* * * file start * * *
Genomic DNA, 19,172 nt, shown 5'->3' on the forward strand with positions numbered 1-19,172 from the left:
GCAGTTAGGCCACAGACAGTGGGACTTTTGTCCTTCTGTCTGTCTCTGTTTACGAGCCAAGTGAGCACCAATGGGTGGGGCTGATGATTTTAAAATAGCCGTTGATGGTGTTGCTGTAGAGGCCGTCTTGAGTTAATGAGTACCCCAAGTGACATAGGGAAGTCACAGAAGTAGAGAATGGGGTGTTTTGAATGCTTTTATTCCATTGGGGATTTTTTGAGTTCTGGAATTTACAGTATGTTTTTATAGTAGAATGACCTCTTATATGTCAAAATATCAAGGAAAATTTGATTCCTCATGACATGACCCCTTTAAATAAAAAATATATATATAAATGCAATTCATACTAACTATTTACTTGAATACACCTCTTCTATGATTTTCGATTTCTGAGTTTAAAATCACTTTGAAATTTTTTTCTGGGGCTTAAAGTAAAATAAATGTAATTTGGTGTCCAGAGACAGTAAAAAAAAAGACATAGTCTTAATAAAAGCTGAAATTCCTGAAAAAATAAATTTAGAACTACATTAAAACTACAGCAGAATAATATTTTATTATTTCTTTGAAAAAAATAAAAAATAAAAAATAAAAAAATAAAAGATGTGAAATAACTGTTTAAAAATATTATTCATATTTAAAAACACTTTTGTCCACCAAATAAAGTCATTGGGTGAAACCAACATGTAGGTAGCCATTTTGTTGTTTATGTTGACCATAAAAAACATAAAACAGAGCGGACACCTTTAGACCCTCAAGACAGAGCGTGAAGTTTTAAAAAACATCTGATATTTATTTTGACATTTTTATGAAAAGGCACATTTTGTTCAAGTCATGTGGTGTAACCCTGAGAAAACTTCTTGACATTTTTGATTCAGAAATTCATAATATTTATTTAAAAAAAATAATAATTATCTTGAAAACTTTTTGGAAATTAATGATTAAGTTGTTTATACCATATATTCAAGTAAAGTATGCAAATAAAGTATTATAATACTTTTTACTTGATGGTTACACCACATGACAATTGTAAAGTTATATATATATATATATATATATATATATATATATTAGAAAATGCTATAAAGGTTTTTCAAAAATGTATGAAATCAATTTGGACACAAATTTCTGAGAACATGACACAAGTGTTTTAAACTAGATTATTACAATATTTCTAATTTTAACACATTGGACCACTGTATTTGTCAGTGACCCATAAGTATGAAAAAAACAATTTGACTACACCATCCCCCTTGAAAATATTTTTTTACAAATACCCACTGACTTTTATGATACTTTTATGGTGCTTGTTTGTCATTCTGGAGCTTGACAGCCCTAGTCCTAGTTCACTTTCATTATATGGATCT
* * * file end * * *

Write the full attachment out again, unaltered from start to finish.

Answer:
Genomic DNA, 19,172 nt, shown 5'->3' on the forward strand with positions numbered 1-19,172 from the left:
GCAGTTAGGCCACAGACAGTGGGACTTTTGTCCTTCTGTCTGTCTCTGTTTACGAGCCAAGTGAGCACCAATGGGTGGGGCTGATGATTTTAAAATAGCCGTTGATGGTGTTGCTGTAGAGGCCGTCTTGAGTTAATGAGTACCCCAAGTGACATAGGGAAGTCACAGAAGTAGAGAATGGGGTGTTTTGAATGCTTTTATTCCATTGGGGATTTTTTGAGTTCTGGAATTTACAGTATGTTTTTATAGTAGAATGACCTCTTATATGTCAAAATATCAAGGAAAATTTGATTCCTCATGACATGACCCCTTTAAATAAAAAATATATATATAAATGCAATTCATACTAACTATTTACTTGAATACACCTCTTCTATGATTTTCGATTTCTGAGTTTAAAATCACTTTGAAATTTTTTTCTGGGGCTTAAAGTAAAATAAATGTAATTTGGTGTCCAGAGACAGTAAAAAAAAAGACATAGTCTTAATAAAAGCTGAAATTCCTGAAAAAATAAATTTAGAACTACATTAAAACTACAGCAGAATAATATTTTATTATTTCTTTGAAAAAAATAAAAAATAAAAAATAAAAAAATAAAAGATGTGAAATAACTGTTTAAAAATATTATTCATATTTAAAAACACTTTTGTCCACCAAATAAAGTCATTGGGTGAAACCAACATGTAGGTAGCCATTTTGTTGTTTATGTTGACCATAAAAAACATAAAACAGAGCGGACACCTTTAGACCCTCAAGACAGAGCGTGAAGTTTTAAAAAACATCTGATATTTATTTTGACATTTTTATGAAAAGGCACATTTTGTTCAAGTCATGTGGTGTAACCCTGAGAAAACTTCTTGACATTTTTGATTCAGAAATTCATAATATTTATTTAAAAAAAATAATAATTATCTTGAAAACTTTTTGGAAATTAATGATTAAGTTGTTTATACCATATATTCAAGTAAAGTATGCAAATAAAGTATTATAATACTTTTTACTTGATGGTTACACCACATGACAATTGTAAAGTTATATATATATATATATATATATATATATATATATTAGAAAATGCTATAAAGGTTTTTCAAAAATGTATGAAATCAATTTGGACACAAATTTCTGAGAACATGACACAAGTGTTTTAAACTAGATTATTACAATATTTCTAATTTTAACACATTGGACCACTGTATTTGTCAGTGACCCATAAGTATGAAAAAAACAATTTGACTACACCATCCCCCTTGAAAATATTTTTTTACAAATACCCACTGACTTTTATGATACTTTTATGGTGCTTGTTTGTCATTCTGGAGCTTGACAGCCCTAGTCCTAGTTCACTTTCATTATATGGATCT